If you’ve got an exam coming up and your initial thought might be that you will fail because it’s an exam and you’ve struggled in the past. Instead, remember to look at what you can control.
You might not control the outcome of the test. But you can do plenty of things to make it a better experience.
- You can study ahead of the test
- Get a study buddy or ask your teacher for additional help
- You can write in a journal ahead to time to get some of that pre-exam anxiety out
- Lay out your clothes in advance the night before so you’re not running late
- Have a hot shower to relax before bed so you sleep better the night before
- Swap shifts at work so the night before isn’t stressful
- Reflect the other times you’ve don’t something stressful and succeded
Break it down
Another approach is to break down big steps into small ones. Is there something coming up that you think is impossible? Reframe your thinking and try ‘if someone were to do this task, what would they need?’.
Let’s say you want to host a fundraiser – list the things you would need:
- A venue
- things to sell
- people to buy things.
Then break those things down even further – to get a venue, you would:
- need a list of venues in town who host events
- a summary of the charity to help convince the venue to donate the space
- someone who could contact the venues to see if they are interested.
Now, you’ve got a to-do list and you can start at the top. Sometimes big challenges are made easier when we break the big tasks into little ones, then go step by step.
In the end, the key is to shift your thinking from ‘I can’t do this‘ to ‘I can do this‘.
Practise makes progress
And of course, treat yourself with kindness because you’re learning something new. When you catch yourself using limited thinking “you really suck at this“, don’t angrily tell yourself to think more positively like “gosh, what an idiot! Remember, you can do this!”
Talk to yourself the way you’d talk to a child learning something new. “Oopsie! That was the way you used to think. We’re practising growth mindset. It’s okay to slip up because it takes practise to learn new things. Let’s give this another go. You can this!”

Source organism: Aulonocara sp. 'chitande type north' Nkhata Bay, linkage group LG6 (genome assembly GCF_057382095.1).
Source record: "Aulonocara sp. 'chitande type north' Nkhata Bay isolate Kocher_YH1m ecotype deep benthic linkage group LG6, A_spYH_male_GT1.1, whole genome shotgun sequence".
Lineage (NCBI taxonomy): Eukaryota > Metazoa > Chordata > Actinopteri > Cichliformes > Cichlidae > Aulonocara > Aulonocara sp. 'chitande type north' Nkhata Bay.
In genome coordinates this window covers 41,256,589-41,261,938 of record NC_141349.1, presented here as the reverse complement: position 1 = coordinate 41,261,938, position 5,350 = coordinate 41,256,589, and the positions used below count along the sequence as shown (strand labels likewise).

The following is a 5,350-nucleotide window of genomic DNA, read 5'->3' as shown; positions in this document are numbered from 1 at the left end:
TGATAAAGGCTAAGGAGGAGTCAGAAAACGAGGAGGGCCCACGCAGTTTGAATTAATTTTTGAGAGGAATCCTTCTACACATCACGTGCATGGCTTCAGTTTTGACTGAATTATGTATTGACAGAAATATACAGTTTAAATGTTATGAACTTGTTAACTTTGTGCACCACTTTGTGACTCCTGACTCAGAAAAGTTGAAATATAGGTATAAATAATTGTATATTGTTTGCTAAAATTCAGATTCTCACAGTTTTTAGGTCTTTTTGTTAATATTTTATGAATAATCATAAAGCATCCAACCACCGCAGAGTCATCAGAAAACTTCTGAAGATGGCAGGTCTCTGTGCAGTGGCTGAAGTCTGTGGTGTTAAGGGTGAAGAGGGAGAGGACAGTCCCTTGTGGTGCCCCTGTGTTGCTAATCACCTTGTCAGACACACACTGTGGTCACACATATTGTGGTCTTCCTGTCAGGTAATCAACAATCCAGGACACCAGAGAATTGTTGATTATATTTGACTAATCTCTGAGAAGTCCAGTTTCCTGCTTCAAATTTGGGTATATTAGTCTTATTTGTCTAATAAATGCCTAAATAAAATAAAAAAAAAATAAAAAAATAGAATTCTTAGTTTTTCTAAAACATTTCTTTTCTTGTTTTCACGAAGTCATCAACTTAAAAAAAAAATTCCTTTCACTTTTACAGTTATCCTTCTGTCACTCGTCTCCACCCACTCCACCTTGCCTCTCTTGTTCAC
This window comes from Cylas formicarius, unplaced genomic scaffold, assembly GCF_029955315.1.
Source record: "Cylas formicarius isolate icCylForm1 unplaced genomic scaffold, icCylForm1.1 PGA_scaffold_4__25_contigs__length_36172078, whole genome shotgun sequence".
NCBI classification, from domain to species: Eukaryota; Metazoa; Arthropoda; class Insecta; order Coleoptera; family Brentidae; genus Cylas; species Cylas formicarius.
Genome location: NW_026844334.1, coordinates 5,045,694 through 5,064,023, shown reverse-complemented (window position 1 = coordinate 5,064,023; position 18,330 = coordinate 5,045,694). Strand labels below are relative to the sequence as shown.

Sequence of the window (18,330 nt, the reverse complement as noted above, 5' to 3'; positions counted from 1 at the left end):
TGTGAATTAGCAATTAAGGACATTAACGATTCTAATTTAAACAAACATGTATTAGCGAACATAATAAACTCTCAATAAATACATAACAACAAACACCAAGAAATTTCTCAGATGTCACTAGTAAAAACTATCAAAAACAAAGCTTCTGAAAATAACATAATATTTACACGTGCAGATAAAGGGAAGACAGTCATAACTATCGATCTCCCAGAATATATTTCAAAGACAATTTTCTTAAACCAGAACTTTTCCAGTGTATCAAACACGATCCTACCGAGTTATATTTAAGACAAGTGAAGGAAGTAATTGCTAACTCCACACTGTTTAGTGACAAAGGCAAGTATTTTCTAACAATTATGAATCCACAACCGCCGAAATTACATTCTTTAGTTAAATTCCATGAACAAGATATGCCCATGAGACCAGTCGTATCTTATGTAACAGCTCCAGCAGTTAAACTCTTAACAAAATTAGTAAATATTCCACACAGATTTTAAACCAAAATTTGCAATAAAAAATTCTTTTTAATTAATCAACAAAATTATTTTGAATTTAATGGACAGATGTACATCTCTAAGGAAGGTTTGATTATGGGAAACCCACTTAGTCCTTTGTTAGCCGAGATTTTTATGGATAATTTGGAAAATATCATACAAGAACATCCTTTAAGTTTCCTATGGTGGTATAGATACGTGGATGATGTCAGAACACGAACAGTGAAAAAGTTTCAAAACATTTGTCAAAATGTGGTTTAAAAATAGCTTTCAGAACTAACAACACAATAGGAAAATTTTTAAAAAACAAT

Focus on learning
Now you’ve got the basics down on how to reframe your thinking, remember that learning is key.
Let’s say you took that exam and you didn’t pass. Instead of saying “There’s proof! I can’t do anything!“, turn it into a learning opportunity.
What can you learn from why you didn’t pass the exam? Did you rush through the exam because you were anxious? Did you have to work late the night before so you were tired? Were you hungry? Did you just not understand the subject from the start, and you needed additional help?
There could be heaps of reasons why you struggled with the exam – and it’s not because “you can’t do anything”.
But this is a great learning opportunity. Once you identify things that made it harder for you to pass, it means that next time you can plan ahead so that the next time, you don’t experience the same thing.
The playing field
Let’s be real. Our Australian culture doesn’t help with setting up a ‘growth mindset’. We cut down the ‘tall poppy’ and this doesn’t help us build a mindset for success. We’re taught to tear down someone who is doing really well. But who does that benefit? No one.
Women, too, have historically been taught to be less bold. Over time we’re taught to silence our opinions and expertise. Who does this benefit? No one.
There are plenty of other groups, races, cultures and sexual orientations who will feel this, too. Listening to the negative thoughts about yourself again – benefits no one.
It’s a tough road ahead to change the way you see yourself. But it’s possible to change.
From today, I want you to start practising a growth mindset.
If something comes up and you think ‘I can’t possibly do that’ – challenge yourself. Say ‘why not?’. If it’s something you want to do, then do it.
Remember the tips:
- Practising activities and thinking makes you better at things
- Planning help turn big scary tasks into smaller ones
- Reflect on what you learned
You got this!
Set a daily reminder in your calendar saying “You got this!”. When it goes off, reflect on the wins from the day, no matter how small, and to plan for challenges coming up.